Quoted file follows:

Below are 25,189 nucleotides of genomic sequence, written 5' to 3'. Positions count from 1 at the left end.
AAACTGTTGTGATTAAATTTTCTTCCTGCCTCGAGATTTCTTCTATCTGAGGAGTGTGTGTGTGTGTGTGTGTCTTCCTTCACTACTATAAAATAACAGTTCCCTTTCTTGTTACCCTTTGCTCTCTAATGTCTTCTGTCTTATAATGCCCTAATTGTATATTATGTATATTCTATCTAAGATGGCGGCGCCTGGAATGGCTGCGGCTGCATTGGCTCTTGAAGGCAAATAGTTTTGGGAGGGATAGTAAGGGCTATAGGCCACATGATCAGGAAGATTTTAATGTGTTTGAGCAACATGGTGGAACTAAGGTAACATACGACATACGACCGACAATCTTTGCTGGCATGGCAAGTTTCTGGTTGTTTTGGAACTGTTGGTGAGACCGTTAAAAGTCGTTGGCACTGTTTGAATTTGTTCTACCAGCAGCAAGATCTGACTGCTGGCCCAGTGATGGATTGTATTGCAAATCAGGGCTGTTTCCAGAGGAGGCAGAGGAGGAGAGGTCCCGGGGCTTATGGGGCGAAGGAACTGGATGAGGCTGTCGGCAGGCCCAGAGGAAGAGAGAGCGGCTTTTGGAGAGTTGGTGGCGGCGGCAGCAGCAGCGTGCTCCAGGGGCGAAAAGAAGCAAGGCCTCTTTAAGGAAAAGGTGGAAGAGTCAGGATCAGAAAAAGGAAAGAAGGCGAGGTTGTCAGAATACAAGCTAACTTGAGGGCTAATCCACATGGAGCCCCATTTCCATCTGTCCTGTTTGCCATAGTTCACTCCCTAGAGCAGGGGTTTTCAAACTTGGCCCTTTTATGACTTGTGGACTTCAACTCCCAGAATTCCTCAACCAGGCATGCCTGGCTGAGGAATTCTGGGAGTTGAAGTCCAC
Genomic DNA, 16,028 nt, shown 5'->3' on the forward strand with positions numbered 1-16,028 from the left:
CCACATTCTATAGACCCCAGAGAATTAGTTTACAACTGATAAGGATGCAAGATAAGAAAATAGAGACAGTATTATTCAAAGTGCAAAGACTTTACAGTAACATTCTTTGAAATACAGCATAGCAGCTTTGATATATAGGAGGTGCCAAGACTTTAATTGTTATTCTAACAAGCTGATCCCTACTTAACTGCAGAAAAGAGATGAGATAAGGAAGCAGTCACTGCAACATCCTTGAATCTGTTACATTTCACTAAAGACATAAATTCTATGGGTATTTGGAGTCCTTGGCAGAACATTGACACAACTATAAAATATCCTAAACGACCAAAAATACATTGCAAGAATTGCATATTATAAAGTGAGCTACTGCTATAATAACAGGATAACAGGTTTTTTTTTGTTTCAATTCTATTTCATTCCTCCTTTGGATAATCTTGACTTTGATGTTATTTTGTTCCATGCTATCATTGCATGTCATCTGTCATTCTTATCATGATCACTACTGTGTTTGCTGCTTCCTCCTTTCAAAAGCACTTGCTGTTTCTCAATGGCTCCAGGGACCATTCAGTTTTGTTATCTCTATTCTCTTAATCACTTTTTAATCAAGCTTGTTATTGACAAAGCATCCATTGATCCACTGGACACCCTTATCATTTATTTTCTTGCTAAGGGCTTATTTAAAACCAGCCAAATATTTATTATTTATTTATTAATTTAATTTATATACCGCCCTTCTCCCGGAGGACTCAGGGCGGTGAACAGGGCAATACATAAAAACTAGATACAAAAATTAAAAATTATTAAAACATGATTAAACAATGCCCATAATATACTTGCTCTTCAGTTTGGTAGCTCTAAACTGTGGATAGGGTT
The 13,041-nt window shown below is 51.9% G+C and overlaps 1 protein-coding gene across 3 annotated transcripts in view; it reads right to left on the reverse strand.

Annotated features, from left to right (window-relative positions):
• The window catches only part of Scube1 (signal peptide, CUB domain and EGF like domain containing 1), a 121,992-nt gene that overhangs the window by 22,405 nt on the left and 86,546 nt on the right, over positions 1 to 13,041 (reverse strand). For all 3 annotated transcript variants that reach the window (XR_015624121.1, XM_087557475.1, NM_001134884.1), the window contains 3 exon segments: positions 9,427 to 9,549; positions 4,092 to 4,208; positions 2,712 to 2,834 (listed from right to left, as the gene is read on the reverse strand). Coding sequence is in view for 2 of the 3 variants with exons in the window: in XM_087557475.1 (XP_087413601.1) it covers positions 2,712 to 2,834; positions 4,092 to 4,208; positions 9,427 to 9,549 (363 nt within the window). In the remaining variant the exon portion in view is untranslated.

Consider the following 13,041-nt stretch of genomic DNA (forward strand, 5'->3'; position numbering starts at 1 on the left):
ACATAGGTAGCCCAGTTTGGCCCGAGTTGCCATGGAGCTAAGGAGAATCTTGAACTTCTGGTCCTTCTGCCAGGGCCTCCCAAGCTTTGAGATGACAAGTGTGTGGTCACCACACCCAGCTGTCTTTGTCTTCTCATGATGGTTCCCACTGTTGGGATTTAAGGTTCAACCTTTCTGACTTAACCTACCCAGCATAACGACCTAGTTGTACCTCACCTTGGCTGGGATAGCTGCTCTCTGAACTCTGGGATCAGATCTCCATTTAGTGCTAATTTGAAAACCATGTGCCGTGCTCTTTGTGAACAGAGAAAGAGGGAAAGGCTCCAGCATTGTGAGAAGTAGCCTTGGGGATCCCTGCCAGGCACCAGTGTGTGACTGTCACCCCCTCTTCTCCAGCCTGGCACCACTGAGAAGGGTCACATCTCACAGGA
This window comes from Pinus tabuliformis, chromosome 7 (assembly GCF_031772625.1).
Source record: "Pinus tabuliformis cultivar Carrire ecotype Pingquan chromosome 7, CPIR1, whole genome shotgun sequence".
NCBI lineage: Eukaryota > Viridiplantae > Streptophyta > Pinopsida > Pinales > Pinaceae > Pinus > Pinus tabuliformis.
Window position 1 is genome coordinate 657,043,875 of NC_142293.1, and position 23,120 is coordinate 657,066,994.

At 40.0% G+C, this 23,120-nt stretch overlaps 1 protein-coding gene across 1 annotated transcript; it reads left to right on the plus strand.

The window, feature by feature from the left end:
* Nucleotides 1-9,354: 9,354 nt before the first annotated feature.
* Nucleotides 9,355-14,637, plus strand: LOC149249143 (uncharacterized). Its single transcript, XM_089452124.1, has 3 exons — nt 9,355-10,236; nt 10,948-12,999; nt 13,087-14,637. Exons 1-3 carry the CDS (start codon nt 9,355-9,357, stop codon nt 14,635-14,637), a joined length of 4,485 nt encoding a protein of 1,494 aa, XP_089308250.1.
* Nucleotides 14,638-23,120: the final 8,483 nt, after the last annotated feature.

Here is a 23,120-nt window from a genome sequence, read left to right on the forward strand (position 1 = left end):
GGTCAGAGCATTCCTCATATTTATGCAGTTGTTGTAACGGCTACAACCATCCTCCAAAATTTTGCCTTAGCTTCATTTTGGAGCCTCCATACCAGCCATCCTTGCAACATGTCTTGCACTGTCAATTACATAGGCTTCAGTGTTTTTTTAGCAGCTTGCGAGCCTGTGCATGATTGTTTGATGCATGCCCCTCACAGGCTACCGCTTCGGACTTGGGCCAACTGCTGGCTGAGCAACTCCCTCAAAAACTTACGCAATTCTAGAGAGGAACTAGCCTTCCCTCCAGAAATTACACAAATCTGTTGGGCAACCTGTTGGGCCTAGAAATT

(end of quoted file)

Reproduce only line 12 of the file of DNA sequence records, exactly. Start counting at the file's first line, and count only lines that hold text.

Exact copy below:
NCBI lineage: Eukaryota > Viridiplantae > Streptophyta > Pinopsida > Pinales > Pinaceae > Pinus > Pinus tabuliformis.